NGPF Podcast: Tim Talks to Kiplinger Editor and Author Janet Bodnar
It was great to have Kiplinger editor Janet Bodnar on the podcast recently. As a newly minted college graduate, I recall leafing through a Kiplinger magazine (pre-internet) and benefitting from their practical, easy to understand financial advice. As an editor, columnist and author, Janet has an amazing depth of knowledge about personal finance. We focused our conversation on what we should be teaching young people about money as well as the importance of encouraging women to develop financial skills. You will get great advice about investing while learning about Janet’s collecting habits which she gleefully displays on her home refrigerator. Enjoy!
- 0:00~1:26 – Introduction
- 1:26~3:18 – Janet’s day job
- 3:18~10:22 – Early money lessons
- 10:22~15:42 – How Janet’s kids think about money
- 15:42~20:23 – Does financial education work?
- 20:23~22:50 – How should we be teaching young people about money?
- 22:50~31:00 – Investing
- 31:00~37:36 – What should we be teaching young women about money?
- 37:36~37:54 – A word from our sponsor, Next Gen Personal Finance
- 37:54~40:52 – Other columnists that she reads
- 40:52~42:27 – Best thing purchased for under $10
- 42:27~43:49 – Worst financial habit
- 43:49~46:37 – Book recommendation
- 46:37~49:14 – Weekly text to teens
- 49:14~50:12 – Conclusion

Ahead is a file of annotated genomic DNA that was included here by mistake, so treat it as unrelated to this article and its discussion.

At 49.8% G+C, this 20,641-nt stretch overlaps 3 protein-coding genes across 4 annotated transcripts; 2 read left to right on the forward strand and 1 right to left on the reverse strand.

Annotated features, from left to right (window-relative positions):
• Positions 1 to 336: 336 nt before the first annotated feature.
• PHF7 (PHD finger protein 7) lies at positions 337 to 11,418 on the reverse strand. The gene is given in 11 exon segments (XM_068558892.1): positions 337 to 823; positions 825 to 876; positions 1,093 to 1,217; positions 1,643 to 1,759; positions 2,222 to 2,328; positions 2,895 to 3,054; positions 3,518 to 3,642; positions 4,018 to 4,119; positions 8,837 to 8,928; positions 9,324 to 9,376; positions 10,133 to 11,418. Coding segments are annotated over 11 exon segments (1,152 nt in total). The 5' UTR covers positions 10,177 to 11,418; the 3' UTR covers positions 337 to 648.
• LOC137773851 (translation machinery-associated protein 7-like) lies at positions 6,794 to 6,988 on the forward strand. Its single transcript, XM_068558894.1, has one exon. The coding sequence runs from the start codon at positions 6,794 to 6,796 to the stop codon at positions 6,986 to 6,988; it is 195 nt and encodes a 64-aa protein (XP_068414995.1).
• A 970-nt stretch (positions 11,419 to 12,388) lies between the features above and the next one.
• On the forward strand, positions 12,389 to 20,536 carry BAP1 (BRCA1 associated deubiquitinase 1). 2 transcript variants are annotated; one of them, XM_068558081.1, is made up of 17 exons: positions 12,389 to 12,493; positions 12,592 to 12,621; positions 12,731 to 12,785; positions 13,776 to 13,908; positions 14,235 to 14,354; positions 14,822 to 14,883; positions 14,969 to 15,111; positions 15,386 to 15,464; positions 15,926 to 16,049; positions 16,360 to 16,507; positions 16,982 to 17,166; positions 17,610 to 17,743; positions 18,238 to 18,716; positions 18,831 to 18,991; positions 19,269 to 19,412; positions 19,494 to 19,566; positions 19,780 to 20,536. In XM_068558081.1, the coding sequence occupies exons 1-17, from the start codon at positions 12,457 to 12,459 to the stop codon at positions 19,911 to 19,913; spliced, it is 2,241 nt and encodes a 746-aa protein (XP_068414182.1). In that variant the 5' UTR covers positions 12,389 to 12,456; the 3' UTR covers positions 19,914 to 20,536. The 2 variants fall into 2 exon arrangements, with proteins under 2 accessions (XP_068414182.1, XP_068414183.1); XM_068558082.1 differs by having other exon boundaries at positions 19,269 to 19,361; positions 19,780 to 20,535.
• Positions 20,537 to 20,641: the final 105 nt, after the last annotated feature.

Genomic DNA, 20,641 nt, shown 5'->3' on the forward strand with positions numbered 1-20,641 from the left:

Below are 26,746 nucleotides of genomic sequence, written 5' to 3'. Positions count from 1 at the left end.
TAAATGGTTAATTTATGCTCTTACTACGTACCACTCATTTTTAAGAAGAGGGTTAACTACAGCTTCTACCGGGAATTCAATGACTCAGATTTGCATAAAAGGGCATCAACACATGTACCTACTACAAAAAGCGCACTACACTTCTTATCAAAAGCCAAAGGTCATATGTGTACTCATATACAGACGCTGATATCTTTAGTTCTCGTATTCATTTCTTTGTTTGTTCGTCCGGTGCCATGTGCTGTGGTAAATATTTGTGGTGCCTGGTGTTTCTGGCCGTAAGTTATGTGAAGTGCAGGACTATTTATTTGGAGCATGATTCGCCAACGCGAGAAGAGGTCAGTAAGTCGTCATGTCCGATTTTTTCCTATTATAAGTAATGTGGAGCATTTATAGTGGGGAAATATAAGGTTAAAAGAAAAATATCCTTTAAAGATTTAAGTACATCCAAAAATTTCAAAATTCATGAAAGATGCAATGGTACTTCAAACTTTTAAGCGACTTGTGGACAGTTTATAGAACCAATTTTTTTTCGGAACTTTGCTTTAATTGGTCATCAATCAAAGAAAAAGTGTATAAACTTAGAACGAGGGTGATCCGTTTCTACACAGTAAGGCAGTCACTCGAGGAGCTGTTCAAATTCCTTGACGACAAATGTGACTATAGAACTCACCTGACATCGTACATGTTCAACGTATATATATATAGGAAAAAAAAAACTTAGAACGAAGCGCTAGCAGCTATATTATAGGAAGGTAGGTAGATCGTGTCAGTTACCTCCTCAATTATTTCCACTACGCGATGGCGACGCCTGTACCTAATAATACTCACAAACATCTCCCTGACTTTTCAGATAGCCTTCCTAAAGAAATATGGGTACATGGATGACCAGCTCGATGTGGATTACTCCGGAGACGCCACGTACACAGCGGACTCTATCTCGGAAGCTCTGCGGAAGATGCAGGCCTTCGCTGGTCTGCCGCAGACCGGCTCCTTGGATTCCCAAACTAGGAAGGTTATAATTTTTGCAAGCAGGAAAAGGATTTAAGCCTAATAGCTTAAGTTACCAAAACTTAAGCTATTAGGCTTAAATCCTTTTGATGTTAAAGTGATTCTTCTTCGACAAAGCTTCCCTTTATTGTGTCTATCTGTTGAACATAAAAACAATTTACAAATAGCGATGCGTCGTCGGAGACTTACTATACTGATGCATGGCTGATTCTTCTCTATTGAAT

- Kiplinger website
- Janet’s books
- Janet’s columns
- Blog that she enjoys: Dr. Ed’s Blog
- A columnist she enjoys: Robert J. Samuelson of the Washington Post
- Recommended books
- “A teacher who teach personal finance are not alone. There are a lot of resources online and using these resources to teach children first hand makes all the difference.”
- “You can own the whole world with a couple of mutual funds and it doesn’t even cost that much.”
About the Author
Tim's saving habits started at seven when a neighbor with a broken hip gave him a dog walking job. Her recovery, which took almost a year, resulted in Tim getting to know the bank tellers quite well (and accumulating a savings account balance of over $300!). His recent entrepreneurial adventures have included driving a shredding truck, analyzing executive compensation packages for Fortune 500 companies and helping families make better college financing decisions. After volunteering in 2010 to create and teach a personal finance program at Eastside College Prep in East Palo Alto, Tim saw firsthand the impact of an engaging and activity-based curriculum, which inspired him to start a new non-profit, Next Gen Personal Finance.
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